This is a great interview of an awesome figure in electronic music, done just recently (2011) in Madrid by the Red Bull Music Academy:
Listen to a free stream of Silver Apples of the Moon on last.fm.
Here we go… I’ve optimized the way I’m using power, love the way the dual jfet opamps (TL082) sound, and have the mixing elements mostly decided.
To be done on this prototype:
- use either capacitor switching or a simple 4017 sequencer to change up the textural possibilities of the oscillator
- add switches to the voice modulator to allow for “skipping around” pitches instead of only up or down changes
- CV input
I went through quite a few opamps before finally deciding on the dual jfets, and now I really dig how they’re working with the complex waveform of the four NAND gates (NTE4093)… I use it first as a multipole low-pass filter to shape the sound of the chained oscillators.
Because of the nature of the sounds I don’t find much use for the vibrato section of the voice modulator (HT8950), but don’t mind at all because it reduces the component count and I’m finding an incredible amount of possibilities already. You’ll also notice I’m using my fingers on a couple of resistors to change the pitch… I discovered this by accident, but really like the gestural aspect of it so much that I’m planning on building a touch interface into the final design.
The whole thing is finally mixed into another dual opamp, with a follower/buffer and a high-gain resonant Q notch filter to add some harmonics and really cool sweep possibilities.
Excited to have this core design done, LOVE playing with it! Now it’s just a matter tweaking and expansion.
Here’s something I thought I’d never see myself do in my own lifetime: build a synthesizer from scratch.
Actually it’s a simple design: 2 555 timers in astable configuration producing square-waves. This means it’s a burst of sound every interval, pretty annoying and not very useful except for maybe starting earthquakes. So to give it a little flavor, I put a low-pass, 2-pole filter on the output of each oscillator, using a traditional operational amplifier.
A bit over a year ago it started out as a learning experience for me, I had never gotten into building things with analog circuitry – although I dated a chick in college who was an EE, so I was vaguely familiar with a breadboard. As a result, my design is über simple, and in reality was the design I could “get to work” from the opamp (a weird beast in itself, I will be tackling it again soon enough).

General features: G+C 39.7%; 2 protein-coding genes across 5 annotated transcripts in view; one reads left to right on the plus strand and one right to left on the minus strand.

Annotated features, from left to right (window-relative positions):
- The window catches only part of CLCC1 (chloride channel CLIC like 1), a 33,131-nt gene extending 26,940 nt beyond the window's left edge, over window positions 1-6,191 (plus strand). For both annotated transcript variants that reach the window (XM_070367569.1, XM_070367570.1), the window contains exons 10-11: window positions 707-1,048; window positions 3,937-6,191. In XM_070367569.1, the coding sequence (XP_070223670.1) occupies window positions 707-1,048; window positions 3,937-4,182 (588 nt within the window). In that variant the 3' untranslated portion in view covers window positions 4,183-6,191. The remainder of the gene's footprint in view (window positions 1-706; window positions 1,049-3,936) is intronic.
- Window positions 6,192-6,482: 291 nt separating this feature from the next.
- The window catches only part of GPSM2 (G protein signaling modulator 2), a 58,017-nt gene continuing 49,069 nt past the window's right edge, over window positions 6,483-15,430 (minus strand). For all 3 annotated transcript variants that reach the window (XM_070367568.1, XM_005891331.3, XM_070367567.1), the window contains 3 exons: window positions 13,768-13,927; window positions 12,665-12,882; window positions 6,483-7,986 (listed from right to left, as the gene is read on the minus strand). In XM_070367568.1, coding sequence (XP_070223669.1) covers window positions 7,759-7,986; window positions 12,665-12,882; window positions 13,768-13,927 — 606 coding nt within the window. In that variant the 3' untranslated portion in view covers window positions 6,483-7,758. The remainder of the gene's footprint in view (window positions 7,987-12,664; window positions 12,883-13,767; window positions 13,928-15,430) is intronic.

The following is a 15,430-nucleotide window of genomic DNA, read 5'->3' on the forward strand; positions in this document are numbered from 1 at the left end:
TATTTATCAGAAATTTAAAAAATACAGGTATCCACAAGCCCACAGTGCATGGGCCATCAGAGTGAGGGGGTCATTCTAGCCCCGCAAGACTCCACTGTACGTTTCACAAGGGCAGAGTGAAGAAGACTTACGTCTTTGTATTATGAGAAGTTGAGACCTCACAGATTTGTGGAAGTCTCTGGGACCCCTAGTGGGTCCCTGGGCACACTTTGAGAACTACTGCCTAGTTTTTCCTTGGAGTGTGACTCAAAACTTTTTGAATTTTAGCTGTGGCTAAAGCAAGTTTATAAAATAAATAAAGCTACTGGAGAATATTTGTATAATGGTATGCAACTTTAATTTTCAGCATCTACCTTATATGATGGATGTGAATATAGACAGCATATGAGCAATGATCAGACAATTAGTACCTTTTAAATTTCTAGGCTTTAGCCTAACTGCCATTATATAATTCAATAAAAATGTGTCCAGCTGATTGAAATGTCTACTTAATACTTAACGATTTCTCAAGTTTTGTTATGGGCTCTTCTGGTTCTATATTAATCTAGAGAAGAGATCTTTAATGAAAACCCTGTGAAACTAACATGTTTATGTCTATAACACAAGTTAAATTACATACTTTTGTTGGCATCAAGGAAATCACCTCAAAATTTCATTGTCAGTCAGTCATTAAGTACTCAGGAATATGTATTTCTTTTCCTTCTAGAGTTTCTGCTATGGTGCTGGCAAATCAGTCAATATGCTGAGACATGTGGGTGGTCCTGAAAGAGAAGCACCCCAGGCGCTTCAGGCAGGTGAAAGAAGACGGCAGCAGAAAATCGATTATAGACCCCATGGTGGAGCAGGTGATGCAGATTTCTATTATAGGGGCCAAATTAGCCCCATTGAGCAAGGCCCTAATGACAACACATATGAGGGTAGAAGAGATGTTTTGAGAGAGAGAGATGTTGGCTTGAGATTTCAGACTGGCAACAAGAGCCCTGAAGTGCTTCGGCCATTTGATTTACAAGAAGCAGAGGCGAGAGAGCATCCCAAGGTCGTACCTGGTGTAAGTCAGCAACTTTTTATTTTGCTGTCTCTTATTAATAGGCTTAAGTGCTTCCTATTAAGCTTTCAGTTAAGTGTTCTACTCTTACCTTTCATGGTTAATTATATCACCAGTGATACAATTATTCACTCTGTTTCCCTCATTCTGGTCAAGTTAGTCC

After a lot of experimentation and research on the web (these days a DIY’ers first reference), I came up with a 2-rail power design that provided 9V for the oscillators and 4.5V for the bipolar opamp (just left of the battery in the schematic). Moving left, the 741 opamp (NTE941) provides a low-pass, 2-pole filter to the signal from the 555 timer (NTE955).
The cutoff frequency of the filter is controlled with a potentiometer, as is the pitch of the oscillator. You can also see my modification in the lower left for a “range” switch, which wasn’t on the breadboard prototype, but made it onto my final PCB because I think it adds a lot more interest and possibilities.
This was an intense project, no doubt. I got some training on soldering little kits that got made into sculpture, and I am a proud builder and owner of a bleep labs thingamakit, and have recently built the wave sheild for my new arduino board (which I haven’t quite gotten to work yet, so I hope it’s my programming skills and not my soldering skills).
As much as I tried to plan out wire distribution inside the chassis where the pots and switches would not interfere too much with the PCB, sure enough I drilled the holes sort of on the wrong end of the enclosure, so the edges don’t match unless I flipped it, and of course I only discover this after everything is screwed into the front. So, fixing it meant pulling all the knobs and switches back out, and removing the PCB from its mount on the inside and flipping it 180 degrees, then re-attaching everything.
In the end it really didn’t make that much of a difference and the whole thing came together fairly perfectly anyway. What I haven’t really done is add any decoration or labels, which I do want to do… inspiration will strike when I least expect it, perhaps it will not only get illustration but also a name, and it will evolve!
I’m excited to be waiting on the arrival of my new Bleep Labs ThingamaKIT.
Not unlike the simple improvising synth I’ve been working on with VCOs and 2-pole filters, this is a DIY version of their photo-sensitive thingamagoop, described on their website as simply:
“The Thingamagoops have oscillators just like any synth. On analog synths the oscillator that creates the actual tone you hear is called a VCO or voltage controlled oscillator. The Bleeps work a little differently so we’ll just call it the main oscillator. Instead of using a keyboard, the main oscillator in the Thingamas is controlled by a photocell.”
It’s basic, it’s clean, and best of all it’s amazingly well priced for the stuff included – as long as you’re in it for the soldering, of course, like nuts like me. There’s some good pics up on the thingamakit flickr group.
Looking forward to a good learning experience and possibly some ideas on how I can improve my homebuilt oddities.